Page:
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The Vault at PfaffsAn Archive of Art and Literature by the Bohemians of Antebellum New York
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to look at the edge   to see the mad raging
waves come rushing on with such inconceivable rapidity,
to mark the great curve, to see the broad,
awful swelling plunge down that abyss   to
mark the great foam whirling and soaring and
flitting and gliding, to imagine the watery hell
of noises and tumults, the spirit voices of Nature
crying out ever and ever to the unspeakable
thoughts of man   O what can pen or pen-
cil do to describe it!   All in vain   weak weak
all.           But its Image is with me, for Ever
and Ever.     I have seen Niagara, the
grandest, most beautiful, most awful work of
God s hand in this Planet.         By heaven, I
think were life the price for it, it would be
worth it.       They say there are people who
are disappointed with it. What they must be   what
they think of, what they expect    I know not.
Nothing I could dream, read or imagine can
Title:Thomas Butler Gunn Diaries, Volume Four: page two hundred
Description:Gives his thoughts on Niagara Falls.
Subject:Gunn, Thomas Butler; Nature; Niagara Falls (N.Y.); Travel
Coverage (City/State):[Niagara, New York]
Scan Date:2011-02-07


Title:Thomas Butler Gunn Diaries, Volume Four
Description:Includes descriptions of looking for drawing and writing work among New York publishers, boarding house living, visits to Mrs. Kidder and her daughter Lotty, the start of the ''Lantern'' publication and joining the ''Lantern Club,'' attending a ball on Governors Island, attending a lecture by E. H. Chapin, visits to Staten Island, and a visit to Niagara Falls.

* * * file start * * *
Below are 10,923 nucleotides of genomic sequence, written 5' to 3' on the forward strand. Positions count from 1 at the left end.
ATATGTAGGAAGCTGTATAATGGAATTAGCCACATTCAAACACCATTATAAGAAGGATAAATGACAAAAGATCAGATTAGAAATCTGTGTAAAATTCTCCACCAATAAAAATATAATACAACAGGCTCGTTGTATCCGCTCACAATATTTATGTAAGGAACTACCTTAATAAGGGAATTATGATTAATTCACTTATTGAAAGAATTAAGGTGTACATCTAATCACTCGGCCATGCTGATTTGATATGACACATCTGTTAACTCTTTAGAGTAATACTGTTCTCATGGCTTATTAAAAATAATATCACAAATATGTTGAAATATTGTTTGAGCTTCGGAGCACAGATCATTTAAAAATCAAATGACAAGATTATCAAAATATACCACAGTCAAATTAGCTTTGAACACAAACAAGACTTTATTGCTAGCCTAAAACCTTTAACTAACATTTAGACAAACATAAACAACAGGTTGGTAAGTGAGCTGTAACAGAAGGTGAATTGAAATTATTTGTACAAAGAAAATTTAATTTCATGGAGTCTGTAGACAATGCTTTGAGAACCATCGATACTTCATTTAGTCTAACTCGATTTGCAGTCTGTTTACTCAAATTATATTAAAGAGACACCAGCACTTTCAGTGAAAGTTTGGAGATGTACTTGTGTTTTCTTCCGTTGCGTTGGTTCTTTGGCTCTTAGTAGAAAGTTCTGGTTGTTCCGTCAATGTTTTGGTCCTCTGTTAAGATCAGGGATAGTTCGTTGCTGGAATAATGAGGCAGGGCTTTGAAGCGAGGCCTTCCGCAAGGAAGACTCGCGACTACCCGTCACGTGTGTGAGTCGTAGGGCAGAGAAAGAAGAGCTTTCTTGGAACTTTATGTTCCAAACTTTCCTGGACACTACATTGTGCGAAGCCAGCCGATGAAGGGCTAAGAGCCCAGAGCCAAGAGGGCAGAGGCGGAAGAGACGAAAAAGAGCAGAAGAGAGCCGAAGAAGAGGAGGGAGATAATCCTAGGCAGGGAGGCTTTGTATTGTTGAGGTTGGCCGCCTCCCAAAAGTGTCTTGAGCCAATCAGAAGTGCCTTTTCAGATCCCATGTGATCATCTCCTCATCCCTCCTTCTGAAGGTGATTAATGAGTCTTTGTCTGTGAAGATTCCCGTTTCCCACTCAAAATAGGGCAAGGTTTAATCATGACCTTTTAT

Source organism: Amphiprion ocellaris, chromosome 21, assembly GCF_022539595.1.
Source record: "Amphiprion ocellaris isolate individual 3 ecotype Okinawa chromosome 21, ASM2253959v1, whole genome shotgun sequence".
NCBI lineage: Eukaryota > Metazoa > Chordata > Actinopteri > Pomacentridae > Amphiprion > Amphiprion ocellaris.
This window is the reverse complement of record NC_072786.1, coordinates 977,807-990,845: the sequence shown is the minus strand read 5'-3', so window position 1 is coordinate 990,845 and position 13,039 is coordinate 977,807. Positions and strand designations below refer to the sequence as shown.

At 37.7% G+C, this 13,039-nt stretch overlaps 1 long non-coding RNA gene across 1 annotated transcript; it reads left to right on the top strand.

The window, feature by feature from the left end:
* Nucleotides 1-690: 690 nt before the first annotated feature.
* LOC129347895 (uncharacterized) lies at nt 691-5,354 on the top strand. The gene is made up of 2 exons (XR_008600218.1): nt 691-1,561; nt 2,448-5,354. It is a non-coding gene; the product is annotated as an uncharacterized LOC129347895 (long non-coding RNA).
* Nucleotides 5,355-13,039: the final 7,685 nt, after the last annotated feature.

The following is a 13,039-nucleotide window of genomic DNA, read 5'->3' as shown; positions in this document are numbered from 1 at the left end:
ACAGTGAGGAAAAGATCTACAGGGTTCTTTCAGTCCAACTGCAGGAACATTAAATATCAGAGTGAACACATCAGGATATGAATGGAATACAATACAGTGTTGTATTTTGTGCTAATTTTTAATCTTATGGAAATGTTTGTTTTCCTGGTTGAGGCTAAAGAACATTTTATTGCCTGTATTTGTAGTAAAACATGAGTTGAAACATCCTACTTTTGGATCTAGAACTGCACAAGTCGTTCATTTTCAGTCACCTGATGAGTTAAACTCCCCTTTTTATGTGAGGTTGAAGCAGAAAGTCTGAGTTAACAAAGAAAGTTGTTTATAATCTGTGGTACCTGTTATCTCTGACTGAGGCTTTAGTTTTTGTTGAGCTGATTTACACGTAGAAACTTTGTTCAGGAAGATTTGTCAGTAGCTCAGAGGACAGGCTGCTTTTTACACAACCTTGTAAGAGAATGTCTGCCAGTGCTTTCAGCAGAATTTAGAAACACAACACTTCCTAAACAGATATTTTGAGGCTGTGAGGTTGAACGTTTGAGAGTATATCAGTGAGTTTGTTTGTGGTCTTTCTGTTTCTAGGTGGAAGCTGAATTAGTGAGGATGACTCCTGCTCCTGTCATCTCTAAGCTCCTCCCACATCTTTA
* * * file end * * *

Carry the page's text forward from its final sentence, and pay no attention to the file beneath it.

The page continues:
Subject:Boardinghouses; Books and reading; Gunn, Thomas Butler; Military; Publishers and publishing; Theater; Travel; Women
Coverage (City/State):New York, New York; Niagara, New York
Note:Thomas Butler Gunn was born February 15, 1826, in Banbury, England, and came to New York in 1849. During the Civil War he worked as a correspondent for the New York Tribune and the New York Evening Post. He returned to England in 1863, and died in Birmingham in April 1903. The collection includes twenty-one volumes of his diaries, including newspaper clippings, letters, photographs, sketches, and various other items inserted by Gunn. Diary entries date from July 7, 1849, to April 7, 1863, and include his experiences with the New York publishing and literary world, his descriptions of boarding houses, his travels throughout the United States, and his experiences traveling with the Federal army as a Civil War correspondent.
Publisher:Missouri History Museum
Rights:Copyright 2011 Missouri History Museum.
Source:Page images, transcriptions, and metadata of the Thomas Butler Gunn diaries have been provided by the Missouri History Museum.